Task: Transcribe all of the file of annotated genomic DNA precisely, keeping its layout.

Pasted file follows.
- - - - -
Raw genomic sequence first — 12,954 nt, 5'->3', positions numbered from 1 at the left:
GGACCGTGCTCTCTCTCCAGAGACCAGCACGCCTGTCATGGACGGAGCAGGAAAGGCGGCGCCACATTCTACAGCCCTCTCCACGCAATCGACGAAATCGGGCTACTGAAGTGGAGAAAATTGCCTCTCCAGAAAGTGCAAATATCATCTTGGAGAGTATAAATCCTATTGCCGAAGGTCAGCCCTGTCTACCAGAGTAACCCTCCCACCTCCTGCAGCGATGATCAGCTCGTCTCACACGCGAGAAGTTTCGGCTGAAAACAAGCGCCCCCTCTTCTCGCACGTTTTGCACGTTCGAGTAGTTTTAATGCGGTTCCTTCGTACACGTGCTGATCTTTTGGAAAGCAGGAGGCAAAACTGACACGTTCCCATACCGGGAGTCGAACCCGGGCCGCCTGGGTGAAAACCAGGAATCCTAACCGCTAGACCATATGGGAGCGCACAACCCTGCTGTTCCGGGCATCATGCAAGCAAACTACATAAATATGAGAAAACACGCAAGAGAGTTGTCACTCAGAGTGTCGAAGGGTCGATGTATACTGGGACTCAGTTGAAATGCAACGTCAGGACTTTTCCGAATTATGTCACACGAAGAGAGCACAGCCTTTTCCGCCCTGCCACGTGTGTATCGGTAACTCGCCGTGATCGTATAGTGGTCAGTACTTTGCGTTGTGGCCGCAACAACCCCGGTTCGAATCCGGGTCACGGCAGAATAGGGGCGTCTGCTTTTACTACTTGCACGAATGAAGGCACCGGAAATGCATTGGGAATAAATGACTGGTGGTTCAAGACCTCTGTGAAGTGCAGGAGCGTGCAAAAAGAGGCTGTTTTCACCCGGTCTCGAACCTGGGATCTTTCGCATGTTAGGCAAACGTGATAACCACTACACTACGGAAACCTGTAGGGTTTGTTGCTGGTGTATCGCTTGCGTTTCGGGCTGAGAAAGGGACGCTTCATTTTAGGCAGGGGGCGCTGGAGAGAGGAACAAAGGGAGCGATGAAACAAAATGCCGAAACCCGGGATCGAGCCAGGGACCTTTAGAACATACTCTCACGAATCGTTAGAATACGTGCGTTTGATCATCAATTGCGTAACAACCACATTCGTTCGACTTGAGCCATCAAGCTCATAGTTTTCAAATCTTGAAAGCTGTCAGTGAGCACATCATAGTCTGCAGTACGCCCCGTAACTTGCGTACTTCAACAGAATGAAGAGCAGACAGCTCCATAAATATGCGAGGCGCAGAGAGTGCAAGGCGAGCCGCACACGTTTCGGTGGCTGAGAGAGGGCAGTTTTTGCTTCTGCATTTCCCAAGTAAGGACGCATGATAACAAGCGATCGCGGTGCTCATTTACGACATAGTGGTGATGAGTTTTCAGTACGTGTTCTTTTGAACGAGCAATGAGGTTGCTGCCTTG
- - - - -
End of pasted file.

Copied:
Raw genomic sequence first — 12,954 nt, 5'->3', positions numbered from 1 at the left:
GGACCGTGCTCTCTCTCCAGAGACCAGCACGCCTGTCATGGACGGAGCAGGAAAGGCGGCGCCACATTCTACAGCCCTCTCCACGCAATCGACGAAATCGGGCTACTGAAGTGGAGAAAATTGCCTCTCCAGAAAGTGCAAATATCATCTTGGAGAGTATAAATCCTATTGCCGAAGGTCAGCCCTGTCTACCAGAGTAACCCTCCCACCTCCTGCAGCGATGATCAGCTCGTCTCACACGCGAGAAGTTTCGGCTGAAAACAAGCGCCCCCTCTTCTCGCACGTTTTGCACGTTCGAGTAGTTTTAATGCGGTTCCTTCGTACACGTGCTGATCTTTTGGAAAGCAGGAGGCAAAACTGACACGTTCCCATACCGGGAGTCGAACCCGGGCCGCCTGGGTGAAAACCAGGAATCCTAACCGCTAGACCATATGGGAGCGCACAACCCTGCTGTTCCGGGCATCATGCAAGCAAACTACATAAATATGAGAAAACACGCAAGAGAGTTGTCACTCAGAGTGTCGAAGGGTCGATGTATACTGGGACTCAGTTGAAATGCAACGTCAGGACTTTTCCGAATTATGTCACACGAAGAGAGCACAGCCTTTTCCGCCCTGCCACGTGTGTATCGGTAACTCGCCGTGATCGTATAGTGGTCAGTACTTTGCGTTGTGGCCGCAACAACCCCGGTTCGAATCCGGGTCACGGCAGAATAGGGGCGTCTGCTTTTACTACTTGCACGAATGAAGGCACCGGAAATGCATTGGGAATAAATGACTGGTGGTTCAAGACCTCTGTGAAGTGCAGGAGCGTGCAAAAAGAGGCTGTTTTCACCCGGTCTCGAACCTGGGATCTTTCGCATGTTAGGCAAACGTGATAACCACTACACTACGGAAACCTGTAGGGTTTGTTGCTGGTGTATCGCTTGCGTTTCGGGCTGAGAAAGGGACGCTTCATTTTAGGCAGGGGGCGCTGGAGAGAGGAACAAAGGGAGCGATGAAACAAAATGCCGAAACCCGGGATCGAGCCAGGGACCTTTAGAACATACTCTCACGAATCGTTAGAATACGTGCGTTTGATCATCAATTGCGTAACAACCACATTCGTTCGACTTGAGCCATCAAGCTCATAGTTTTCAAATCTTGAAAGCTGTCAGTGAGCACATCATAGTCTGCAGTACGCCCCGTAACTTGCGTACTTCAACAGAATGAAGAGCAGACAGCTCCATAAATATGCGAGGCGCAGAGAGTGCAAGGCGAGCCGCACACGTTTCGGTGGCTGAGAGAGGGCAGTTTTTGCTTCTGCATTTCCCAAGTAAGGACGCATGATAACAAGCGATCGCGGTGCTCATTTACGACATAGTGGTGATGAGTTTTCAGTACGTGTTCTTTTGAACGAGCAATGAGGTTGCTGCCTTG